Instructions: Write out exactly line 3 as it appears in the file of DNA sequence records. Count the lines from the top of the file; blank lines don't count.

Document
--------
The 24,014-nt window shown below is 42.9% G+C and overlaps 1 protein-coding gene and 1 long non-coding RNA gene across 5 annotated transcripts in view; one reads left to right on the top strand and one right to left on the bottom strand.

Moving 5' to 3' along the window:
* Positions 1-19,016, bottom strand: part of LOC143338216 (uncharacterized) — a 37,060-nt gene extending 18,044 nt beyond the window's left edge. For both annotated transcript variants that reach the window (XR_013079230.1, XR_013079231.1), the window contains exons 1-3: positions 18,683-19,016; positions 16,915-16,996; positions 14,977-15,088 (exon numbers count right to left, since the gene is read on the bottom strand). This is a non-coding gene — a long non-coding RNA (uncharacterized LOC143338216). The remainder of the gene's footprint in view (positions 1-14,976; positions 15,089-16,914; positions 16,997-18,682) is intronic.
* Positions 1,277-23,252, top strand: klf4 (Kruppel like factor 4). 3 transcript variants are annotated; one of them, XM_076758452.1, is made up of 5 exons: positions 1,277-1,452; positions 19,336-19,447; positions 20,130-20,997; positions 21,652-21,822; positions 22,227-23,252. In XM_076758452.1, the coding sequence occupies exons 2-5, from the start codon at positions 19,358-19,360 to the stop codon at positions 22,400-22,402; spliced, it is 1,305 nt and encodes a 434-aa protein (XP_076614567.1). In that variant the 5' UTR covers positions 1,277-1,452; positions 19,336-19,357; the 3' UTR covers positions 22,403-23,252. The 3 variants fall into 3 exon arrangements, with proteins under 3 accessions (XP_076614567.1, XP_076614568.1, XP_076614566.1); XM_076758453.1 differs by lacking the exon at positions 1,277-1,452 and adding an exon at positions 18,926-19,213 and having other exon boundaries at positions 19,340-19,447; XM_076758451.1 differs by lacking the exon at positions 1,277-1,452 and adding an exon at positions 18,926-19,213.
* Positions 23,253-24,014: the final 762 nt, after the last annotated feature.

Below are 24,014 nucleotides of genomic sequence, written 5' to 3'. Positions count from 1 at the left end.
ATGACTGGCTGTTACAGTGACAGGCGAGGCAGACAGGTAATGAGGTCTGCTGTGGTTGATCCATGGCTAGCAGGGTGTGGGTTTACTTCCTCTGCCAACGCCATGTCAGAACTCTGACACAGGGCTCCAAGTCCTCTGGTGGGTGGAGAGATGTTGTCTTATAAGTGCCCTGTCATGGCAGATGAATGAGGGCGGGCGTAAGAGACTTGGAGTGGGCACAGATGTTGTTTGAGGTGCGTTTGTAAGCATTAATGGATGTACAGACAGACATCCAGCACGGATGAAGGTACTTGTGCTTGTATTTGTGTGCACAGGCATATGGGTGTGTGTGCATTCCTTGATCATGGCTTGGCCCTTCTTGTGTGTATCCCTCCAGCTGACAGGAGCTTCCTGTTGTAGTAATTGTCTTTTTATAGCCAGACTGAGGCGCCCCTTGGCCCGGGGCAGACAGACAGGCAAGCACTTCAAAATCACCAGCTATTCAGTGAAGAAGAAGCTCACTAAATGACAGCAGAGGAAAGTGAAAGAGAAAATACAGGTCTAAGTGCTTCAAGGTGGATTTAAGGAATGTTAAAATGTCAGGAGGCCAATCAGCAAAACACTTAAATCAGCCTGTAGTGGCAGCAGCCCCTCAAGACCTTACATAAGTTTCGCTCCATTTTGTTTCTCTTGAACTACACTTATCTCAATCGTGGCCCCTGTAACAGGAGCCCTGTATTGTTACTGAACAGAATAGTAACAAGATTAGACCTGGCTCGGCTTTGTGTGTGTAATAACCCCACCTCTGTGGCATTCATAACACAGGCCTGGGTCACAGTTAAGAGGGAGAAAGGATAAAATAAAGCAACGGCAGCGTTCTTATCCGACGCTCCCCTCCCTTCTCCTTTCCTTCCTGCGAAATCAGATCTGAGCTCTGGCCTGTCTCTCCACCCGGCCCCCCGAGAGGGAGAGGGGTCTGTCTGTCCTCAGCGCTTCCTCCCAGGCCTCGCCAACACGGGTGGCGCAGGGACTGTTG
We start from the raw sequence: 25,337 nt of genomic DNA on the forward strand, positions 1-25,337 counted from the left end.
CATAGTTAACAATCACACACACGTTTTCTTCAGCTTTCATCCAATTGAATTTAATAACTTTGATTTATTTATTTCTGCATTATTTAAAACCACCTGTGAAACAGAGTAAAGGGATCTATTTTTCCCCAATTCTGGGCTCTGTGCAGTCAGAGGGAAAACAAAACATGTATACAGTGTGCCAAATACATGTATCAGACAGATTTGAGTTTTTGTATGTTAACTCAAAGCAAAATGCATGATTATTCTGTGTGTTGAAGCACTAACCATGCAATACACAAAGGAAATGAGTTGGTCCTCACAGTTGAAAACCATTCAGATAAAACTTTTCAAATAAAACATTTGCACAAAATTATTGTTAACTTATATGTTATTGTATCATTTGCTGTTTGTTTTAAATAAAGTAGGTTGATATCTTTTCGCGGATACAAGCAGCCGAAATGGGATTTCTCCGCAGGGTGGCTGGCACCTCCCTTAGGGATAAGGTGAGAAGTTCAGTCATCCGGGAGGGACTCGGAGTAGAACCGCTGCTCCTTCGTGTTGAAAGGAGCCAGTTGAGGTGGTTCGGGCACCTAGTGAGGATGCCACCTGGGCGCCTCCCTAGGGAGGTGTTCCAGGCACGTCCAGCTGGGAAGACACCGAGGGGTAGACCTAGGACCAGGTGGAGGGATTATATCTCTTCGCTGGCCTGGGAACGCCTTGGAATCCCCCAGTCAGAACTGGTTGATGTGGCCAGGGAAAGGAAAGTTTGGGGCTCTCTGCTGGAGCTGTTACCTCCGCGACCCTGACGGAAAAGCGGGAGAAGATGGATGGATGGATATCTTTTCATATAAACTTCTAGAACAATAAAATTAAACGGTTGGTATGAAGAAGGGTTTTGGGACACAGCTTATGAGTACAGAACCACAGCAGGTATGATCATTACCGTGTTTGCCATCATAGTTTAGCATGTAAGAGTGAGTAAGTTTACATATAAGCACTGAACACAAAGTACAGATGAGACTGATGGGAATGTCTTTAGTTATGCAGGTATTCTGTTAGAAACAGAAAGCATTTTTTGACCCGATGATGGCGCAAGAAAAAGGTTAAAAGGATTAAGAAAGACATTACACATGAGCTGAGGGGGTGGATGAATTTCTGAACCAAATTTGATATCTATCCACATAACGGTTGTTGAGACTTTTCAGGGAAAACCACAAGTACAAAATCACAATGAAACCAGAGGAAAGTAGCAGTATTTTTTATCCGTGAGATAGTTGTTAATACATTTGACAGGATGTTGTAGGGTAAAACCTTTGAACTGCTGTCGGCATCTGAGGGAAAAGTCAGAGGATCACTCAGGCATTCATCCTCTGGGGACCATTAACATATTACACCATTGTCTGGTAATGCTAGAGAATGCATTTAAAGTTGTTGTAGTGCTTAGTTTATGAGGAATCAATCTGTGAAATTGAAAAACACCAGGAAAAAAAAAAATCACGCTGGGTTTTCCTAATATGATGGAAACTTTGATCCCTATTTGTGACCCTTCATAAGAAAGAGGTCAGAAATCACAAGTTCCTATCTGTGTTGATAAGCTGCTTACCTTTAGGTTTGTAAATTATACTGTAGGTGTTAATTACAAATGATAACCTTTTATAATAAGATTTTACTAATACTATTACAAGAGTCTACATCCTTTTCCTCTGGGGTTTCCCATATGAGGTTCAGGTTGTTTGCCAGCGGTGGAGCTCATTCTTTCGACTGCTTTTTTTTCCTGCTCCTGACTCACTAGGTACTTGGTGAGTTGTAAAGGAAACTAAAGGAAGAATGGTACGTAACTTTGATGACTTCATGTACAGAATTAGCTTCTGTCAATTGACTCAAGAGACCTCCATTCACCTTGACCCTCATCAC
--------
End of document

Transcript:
* Positions 1-19,016, bottom strand: part of LOC143338216 (uncharacterized) — a 37,060-nt gene extending 18,044 nt beyond the window's left edge. For both annotated transcript variants that reach the window (XR_013079230.1, XR_013079231.1), the window contains exons 1-3: positions 18,683-19,016; positions 16,915-16,996; positions 14,977-15,088 (exon numbers count right to left, since the gene is read on the bottom strand). This is a non-coding gene — a long non-coding RNA (uncharacterized LOC143338216). The remainder of the gene's footprint in view (positions 1-14,976; positions 15,089-16,914; positions 16,997-18,682) is intronic.